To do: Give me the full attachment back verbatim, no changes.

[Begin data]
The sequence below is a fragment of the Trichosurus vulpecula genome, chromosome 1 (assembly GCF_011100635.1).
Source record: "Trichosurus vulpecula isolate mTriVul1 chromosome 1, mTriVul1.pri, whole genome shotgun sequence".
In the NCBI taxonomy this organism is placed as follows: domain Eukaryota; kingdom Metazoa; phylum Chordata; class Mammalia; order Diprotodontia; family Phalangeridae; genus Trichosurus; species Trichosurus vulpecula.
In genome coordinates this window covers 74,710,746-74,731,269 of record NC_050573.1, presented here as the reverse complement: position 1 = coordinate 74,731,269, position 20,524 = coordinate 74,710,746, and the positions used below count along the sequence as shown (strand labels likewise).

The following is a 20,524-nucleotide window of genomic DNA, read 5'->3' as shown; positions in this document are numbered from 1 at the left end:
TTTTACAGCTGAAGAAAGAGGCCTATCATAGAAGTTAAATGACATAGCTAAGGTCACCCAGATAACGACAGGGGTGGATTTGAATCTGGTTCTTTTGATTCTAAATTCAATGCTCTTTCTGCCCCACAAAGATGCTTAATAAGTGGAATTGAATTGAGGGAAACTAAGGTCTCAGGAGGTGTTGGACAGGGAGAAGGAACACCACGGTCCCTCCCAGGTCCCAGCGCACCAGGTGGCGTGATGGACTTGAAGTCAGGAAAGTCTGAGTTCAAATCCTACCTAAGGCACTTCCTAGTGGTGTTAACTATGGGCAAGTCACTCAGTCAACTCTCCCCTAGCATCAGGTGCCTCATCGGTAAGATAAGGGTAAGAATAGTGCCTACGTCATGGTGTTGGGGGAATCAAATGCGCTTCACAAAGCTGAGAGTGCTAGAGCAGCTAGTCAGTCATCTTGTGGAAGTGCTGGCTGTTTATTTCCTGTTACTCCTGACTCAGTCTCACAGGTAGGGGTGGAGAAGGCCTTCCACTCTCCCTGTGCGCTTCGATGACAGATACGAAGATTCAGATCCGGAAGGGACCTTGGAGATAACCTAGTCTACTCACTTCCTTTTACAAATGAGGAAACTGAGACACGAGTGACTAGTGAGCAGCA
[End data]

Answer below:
The sequence below is a fragment of the Trichosurus vulpecula genome, chromosome 1 (assembly GCF_011100635.1).
Source record: "Trichosurus vulpecula isolate mTriVul1 chromosome 1, mTriVul1.pri, whole genome shotgun sequence".
In the NCBI taxonomy this organism is placed as follows: domain Eukaryota; kingdom Metazoa; phylum Chordata; class Mammalia; order Diprotodontia; family Phalangeridae; genus Trichosurus; species Trichosurus vulpecula.
In genome coordinates this window covers 74,710,746-74,731,269 of record NC_050573.1, presented here as the reverse complement: position 1 = coordinate 74,731,269, position 20,524 = coordinate 74,710,746, and the positions used below count along the sequence as shown (strand labels likewise).

The following is a 20,524-nucleotide window of genomic DNA, read 5'->3' as shown; positions in this document are numbered from 1 at the left end:
TTTTACAGCTGAAGAAAGAGGCCTATCATAGAAGTTAAATGACATAGCTAAGGTCACCCAGATAACGACAGGGGTGGATTTGAATCTGGTTCTTTTGATTCTAAATTCAATGCTCTTTCTGCCCCACAAAGATGCTTAATAAGTGGAATTGAATTGAGGGAAACTAAGGTCTCAGGAGGTGTTGGACAGGGAGAAGGAACACCACGGTCCCTCCCAGGTCCCAGCGCACCAGGTGGCGTGATGGACTTGAAGTCAGGAAAGTCTGAGTTCAAATCCTACCTAAGGCACTTCCTAGTGGTGTTAACTATGGGCAAGTCACTCAGTCAACTCTCCCCTAGCATCAGGTGCCTCATCGGTAAGATAAGGGTAAGAATAGTGCCTACGTCATGGTGTTGGGGGAATCAAATGCGCTTCACAAAGCTGAGAGTGCTAGAGCAGCTAGTCAGTCATCTTGTGGAAGTGCTGGCTGTTTATTTCCTGTTACTCCTGACTCAGTCTCACAGGTAGGGGTGGAGAAGGCCTTCCACTCTCCCTGTGCGCTTCGATGACAGATACGAAGATTCAGATCCGGAAGGGACCTTGGAGATAACCTAGTCTACTCACTTCCTTTTACAAATGAGGAAACTGAGACACGAGTGACTAGTGAGCAGCA